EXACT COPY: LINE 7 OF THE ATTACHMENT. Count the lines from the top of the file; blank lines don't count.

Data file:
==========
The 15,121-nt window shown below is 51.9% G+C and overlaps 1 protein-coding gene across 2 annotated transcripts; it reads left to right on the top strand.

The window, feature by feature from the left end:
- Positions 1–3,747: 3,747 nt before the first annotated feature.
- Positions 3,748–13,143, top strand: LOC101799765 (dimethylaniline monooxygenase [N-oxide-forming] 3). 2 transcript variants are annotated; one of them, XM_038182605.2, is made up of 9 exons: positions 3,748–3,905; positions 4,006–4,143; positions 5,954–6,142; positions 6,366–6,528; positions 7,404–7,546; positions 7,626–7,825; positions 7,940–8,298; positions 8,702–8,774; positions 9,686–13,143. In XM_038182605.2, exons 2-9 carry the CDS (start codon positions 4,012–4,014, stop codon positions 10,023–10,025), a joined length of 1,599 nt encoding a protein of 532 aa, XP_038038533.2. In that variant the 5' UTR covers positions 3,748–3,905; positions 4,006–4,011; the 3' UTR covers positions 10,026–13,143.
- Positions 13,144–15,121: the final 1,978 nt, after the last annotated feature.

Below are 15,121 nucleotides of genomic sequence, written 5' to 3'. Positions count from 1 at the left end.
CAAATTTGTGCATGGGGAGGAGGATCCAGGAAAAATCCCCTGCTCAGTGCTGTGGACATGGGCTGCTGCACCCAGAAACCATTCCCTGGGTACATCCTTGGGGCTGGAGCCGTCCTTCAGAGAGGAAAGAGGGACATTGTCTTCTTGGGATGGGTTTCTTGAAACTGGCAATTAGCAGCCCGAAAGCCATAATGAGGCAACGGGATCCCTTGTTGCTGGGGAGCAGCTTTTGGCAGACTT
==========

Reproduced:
CAAATTTGTGCATGGGGAGGAGGATCCAGGAAAAATCCCCTGCTCAGTGCTGTGGACATGGGCTGCTGCACCCAGAAACCATTCCCTGGGTACATCCTTGGGGCTGGAGCCGTCCTTCAGAGAGGAAAGAGGGACATTGTCTTCTTGGGATGGGTTTCTTGAAACTGGCAATTAGCAGCCCGAAAGCCATAATGAGGCAACGGGATCCCTTGTTGCTGGGGAGCAGCTTTTGGCAGACTT